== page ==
The sentence attracted widespread attention because he was only 18. There were numerous appeals for his life to be spared, but the cabinet in London and officials in Dublin decided against a reprieve.

A letter from Canon John Waters, Holy Cross College, Clonliffe, Dublin, to Mrs Mary Barry describing his administration of the final blessings to Barry, and the moments before he went to the scaffold

A letter of sympathy from Fr. John Doyle: "...But while your cross is a crushing one I cannot help feeling that it is a glorious one and I confess I felt proud of Kevin when I read the account of his quiet fearless bravery and sincere piety in facing death"

Impact and Legacy
As a republican martyr, Kevin Barry was subsequently celebrated in many ballads and verses; the best-known was recorded by the American singer Paul Robeson, among others.

The best known version of the ballad "Kevin Barry", recorded by Paul Robeson.

The Belvederean (Vol. VI No. 1 (Summer, 1921)). With a tribute to Barry in the obituary section by 'A fellow student'

Commemorative photographic print of Barry. © A.F. Levins with quote from John W. Goff. Poetry written in heroic form in honour of Kevin Barry by Teresa Brayton, autographed © Teresa Brayton

A poem entitled 'Kevin Barry' by Constance de Markievicz, published in the Wolfe Tone Annual, 1935

Kevin Barry Memorial Window
Following Barry’s death, the Students' Representative Council of University College Dublin agreed that a memorial should be erected in his honour. The University Governing Body proposed a motion in 1932 that would grant permission to erect a stained glass window in University College ­­Dublin.

The design by Richard King,principal designer of the Harry Clarke Studios, features eight scenes from Irish history and the struggle for independence. The window was unveiled in Earlsfort Terrace on 1/11/34, the 14th anniversity of Barry’s death. It became one of Earlsfort Terrace’s best loved features.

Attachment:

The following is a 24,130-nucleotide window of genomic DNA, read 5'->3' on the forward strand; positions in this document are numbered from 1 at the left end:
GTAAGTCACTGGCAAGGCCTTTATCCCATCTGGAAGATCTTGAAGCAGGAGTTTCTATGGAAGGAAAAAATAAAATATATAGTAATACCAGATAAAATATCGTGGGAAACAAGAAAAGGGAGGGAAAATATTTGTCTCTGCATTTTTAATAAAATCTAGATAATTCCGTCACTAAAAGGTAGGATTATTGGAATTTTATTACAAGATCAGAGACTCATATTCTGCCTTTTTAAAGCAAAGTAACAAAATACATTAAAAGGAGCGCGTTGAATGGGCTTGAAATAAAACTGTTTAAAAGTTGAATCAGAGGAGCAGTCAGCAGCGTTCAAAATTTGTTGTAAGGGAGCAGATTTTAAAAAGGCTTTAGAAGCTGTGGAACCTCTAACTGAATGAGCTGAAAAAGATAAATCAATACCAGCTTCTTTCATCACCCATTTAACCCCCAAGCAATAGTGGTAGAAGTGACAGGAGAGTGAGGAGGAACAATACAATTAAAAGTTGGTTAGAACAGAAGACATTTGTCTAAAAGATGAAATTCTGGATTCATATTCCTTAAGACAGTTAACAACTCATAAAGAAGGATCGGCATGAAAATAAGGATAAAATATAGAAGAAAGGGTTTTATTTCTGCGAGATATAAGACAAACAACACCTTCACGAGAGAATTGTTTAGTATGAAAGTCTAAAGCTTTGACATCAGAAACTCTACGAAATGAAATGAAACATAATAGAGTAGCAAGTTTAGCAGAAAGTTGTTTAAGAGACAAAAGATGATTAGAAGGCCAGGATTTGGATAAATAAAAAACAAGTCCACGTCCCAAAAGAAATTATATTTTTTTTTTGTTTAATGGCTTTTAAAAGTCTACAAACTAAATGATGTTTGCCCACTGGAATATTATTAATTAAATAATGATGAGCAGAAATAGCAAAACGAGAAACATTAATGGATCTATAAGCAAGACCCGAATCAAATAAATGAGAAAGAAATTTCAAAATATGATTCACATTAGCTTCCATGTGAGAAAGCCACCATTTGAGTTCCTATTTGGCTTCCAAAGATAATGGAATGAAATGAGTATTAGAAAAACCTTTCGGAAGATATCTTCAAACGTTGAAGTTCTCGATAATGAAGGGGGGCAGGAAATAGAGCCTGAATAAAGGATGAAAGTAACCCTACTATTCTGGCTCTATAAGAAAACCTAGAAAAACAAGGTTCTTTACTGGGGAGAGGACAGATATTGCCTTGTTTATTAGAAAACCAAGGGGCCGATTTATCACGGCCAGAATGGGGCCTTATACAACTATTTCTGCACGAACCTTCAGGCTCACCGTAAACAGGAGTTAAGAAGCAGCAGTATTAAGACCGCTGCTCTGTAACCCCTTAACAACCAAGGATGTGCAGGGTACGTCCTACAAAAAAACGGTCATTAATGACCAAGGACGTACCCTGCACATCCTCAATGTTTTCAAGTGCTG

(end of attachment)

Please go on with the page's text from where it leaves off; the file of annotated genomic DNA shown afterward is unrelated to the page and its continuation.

The window was re-located to UCD Belfield in 2011 after restoration.

Invitation to the unveiling of the Kevin Barry Memorial in the Council Chamber, Earlsfort Terrace, University College Dublin on 1 November 1934

Launching the Digital Collection
The Digital Kevin Barry Collection was launched at University College Dublin on November 5th 2015, with a large gathering of Kevin Barry’s relatives attending the occasion, as well as speeches by UCD president, Professor Andrew Deeks; University Librarian, Dr. John B. Howard; and noted UCD historian, Professor Diarmaid Ferriter. Picture: Jason Clarke

Items in this exhibition come from two collections held by UCD Archives: the Kevin Barry Papers and the Kevin Barry Memorial Committee Papers. Both have been digitised and the full collections can be viewed in the UCD Digital Library at

Biographical material in this exhibition is taken from a fuller account written by Professor Diarmaid Ferriter, Professor of Modern Irish History, University College Dublin. The full text can be viewed at

By UCD Library and UCD Archives
Credits: Story

Collection held by University College Dublin, UCD Archives. Images ©University College Dublin, National University of Ireland, Dublin.
Published by UCD Digital Library.
© All rights reserved. Material published here may not be reproduced in whole or in part for any purpose without the advance written permission of UCD.

Professor Diarmaid Ferriter
UCD Student Centre
Professor Eunan O'Halpin

UCD Archives: Seamus Helferty, Orna Somerville, Kate Manning, Sarah Poutch

UCD Digital Library: Dr John B. Howard, Julia Barrett, Audrey Drohan, Órna Roche, Dani Montes,
Peter Clarke

UCD Library Outreach: Josh Clark, Ros Pan

Credits: All media